84% of Europeans want improvements in farm animal welfare

A EUROBAROMETER survey shows that a large majority of Europeans (84%) believe that the welfare of farmed animals should be better protected in their country than it is now.

The European Commission has released a statement that says that it has been acting to improve animal welfare for over 40 years, progressively improving the lives of animals and adopting welfare standards in legislation that are amongst some of the highest in the world. This survey shows the importance of this topic for citizens across the EU.

84% of EU citizens believe that their governments must do more to protect farmed animals. A similar number (83%) support limiting the transport time of animals. Almost three quarters of respondents (74%) support better protection of the welfare of pet animals in their country.

Over 90% of Europeans consider that farming and breeding practices should meet basic ethical requirements. These include offering animals enough space, sufficient food and water, environments adapted to their needs (mud, straw etc), and ensuring proper handling. The survey also showed a high level of concern for the welfare of animals in slaughterhouses.

Three quarters of respondents found the practice of killing male baby chicks after birth to be unacceptable, while an overwhelming majority favoured a ban on cutting certain body parts of animals (tails, ears, beaks etc.) unless strictly necessary and with anaesthesia. On fur farming, over half of those surveyed (57%) consider that it should be strictly banned in the EU, while close to a third (32%) think it should only be maintained under improved welfare conditions.

When it comes to food imports from non-EU countries, over eight in ten Europeans (84%) believe that the current animal welfare situation should change, either by applying EU animal welfare rules to food imports or by labelling food according to the standards applied.

Despite the interviews being carried out in March 2023, when food prices were already very high due to inflation, 60% of the respondents indicated that they would be willing to pay more for products sourced from animal welfare-friendly farming systems. Around a quarter (26%) would be ready to pay up to 5% more for animal-welfare friendly food.

Stella Kyriakides, Commissioner for Health and Food Safety, said, “Europe has proudly championed some of the highest animal welfare standards in the world for over 40 years, and this work remains a priority for us. Better animal welfare means better animal health and better-quality food. This is why we are working to upgrade EU animal welfare rules, in line with the latest scientific evidence and in a way that works for farmers and the livestock sector. We will continue to push for the highest possible standards – in the EU and internationally – while ensuring that no one is left behind.”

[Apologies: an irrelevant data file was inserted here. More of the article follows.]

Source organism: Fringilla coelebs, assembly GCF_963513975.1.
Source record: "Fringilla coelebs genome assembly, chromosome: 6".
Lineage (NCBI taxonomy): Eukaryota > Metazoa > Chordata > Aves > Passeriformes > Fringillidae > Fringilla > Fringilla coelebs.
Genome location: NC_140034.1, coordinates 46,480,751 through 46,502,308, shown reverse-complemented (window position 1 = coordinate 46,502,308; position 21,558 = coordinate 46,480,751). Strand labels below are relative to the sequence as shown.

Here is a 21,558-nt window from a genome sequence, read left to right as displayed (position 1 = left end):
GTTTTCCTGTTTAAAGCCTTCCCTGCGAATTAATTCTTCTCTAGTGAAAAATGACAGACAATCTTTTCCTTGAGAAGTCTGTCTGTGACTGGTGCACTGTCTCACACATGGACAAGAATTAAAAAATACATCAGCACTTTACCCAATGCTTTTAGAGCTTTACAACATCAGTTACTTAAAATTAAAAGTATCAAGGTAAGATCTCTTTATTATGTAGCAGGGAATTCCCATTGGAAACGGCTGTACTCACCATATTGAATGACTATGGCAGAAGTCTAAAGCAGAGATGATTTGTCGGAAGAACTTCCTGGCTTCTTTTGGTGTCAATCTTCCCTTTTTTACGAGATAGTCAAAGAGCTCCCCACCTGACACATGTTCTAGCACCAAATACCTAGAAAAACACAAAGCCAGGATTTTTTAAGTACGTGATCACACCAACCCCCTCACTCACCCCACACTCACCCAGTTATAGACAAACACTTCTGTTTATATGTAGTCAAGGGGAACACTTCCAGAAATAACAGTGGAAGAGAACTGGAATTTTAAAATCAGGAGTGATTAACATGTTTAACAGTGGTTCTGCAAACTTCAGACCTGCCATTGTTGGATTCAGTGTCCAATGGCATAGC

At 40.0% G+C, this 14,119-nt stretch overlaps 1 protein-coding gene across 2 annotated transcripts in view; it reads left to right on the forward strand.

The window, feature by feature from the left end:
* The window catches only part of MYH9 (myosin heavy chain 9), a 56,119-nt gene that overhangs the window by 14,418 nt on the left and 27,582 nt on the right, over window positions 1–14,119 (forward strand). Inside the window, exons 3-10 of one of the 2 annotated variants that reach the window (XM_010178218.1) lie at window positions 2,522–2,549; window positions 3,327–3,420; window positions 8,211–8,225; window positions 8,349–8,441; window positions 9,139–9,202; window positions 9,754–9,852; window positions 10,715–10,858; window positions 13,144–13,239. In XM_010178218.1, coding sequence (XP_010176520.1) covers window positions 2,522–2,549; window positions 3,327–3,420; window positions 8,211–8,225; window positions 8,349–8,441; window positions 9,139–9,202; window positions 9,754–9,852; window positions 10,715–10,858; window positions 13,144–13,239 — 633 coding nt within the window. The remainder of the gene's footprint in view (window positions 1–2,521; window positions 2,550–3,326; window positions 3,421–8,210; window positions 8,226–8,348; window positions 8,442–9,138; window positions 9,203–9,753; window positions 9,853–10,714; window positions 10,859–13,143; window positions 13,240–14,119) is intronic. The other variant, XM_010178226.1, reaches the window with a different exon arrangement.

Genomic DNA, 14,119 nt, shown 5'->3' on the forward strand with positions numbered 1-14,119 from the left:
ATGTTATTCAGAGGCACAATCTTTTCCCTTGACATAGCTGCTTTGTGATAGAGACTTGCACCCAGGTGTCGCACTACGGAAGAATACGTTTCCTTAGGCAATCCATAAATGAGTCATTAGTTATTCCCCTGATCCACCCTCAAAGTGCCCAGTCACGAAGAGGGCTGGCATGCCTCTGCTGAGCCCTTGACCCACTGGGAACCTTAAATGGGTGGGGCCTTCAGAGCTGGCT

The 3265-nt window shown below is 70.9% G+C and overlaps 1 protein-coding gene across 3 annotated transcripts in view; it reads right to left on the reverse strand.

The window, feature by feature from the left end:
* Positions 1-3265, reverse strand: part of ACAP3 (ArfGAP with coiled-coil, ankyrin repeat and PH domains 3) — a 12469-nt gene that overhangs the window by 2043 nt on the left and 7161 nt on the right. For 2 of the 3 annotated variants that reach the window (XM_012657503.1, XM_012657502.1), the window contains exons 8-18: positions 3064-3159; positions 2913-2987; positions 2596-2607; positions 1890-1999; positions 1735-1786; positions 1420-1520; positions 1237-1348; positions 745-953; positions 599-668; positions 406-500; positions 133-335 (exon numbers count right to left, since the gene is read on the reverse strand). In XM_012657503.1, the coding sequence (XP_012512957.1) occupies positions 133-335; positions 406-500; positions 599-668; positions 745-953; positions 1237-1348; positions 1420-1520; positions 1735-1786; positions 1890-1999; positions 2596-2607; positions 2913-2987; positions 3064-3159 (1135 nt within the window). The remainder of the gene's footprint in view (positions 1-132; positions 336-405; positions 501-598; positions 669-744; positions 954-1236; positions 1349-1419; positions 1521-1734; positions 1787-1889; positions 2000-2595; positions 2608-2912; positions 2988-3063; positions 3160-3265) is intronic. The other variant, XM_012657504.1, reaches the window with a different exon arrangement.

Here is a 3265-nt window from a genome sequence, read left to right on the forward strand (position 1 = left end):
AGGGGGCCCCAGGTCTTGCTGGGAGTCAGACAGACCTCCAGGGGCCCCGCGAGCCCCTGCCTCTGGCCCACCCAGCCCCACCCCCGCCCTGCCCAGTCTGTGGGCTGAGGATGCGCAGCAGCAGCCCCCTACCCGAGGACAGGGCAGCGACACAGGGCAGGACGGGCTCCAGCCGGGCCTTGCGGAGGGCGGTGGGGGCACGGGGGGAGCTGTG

The Special Eurobarometer (533) was conducted between 2 and 26 March 2023. A total of 26,376 respondents, from the 27 EU Member States and from different social and demographic groups, were interviewed. The methodology used was face-to-face interviews in people’s homes or on their doorstep, in the national language, except for Malta, Czechia, Denmark and Finland, where some interviews were conducted using Computer Assisted Video Interview.

The Farm to Fork Strategy, which is at the heart of the European Green Deal, aims to make food systems fair, healthy and environmentally friendly. Improving EU animal welfare standards is an important part of this Strategy. The Commission has been working intensively on a revision of the EU’s animal welfare legislation, in a way which takes on board the needs of all stakeholders of the supply chain. The proposal on the protection of animals during transport, one of the four legs of the legislation, is the most advanced and will be presented in December 2023.

In 2021, the Commission also responded positively to the European Citizen’s Initiative “End the Cage Age”, which was led by Eurogroup for Animals. This initiative called for the prohibition of the use of cages for the farming of several species of animals in intensive farming systems.

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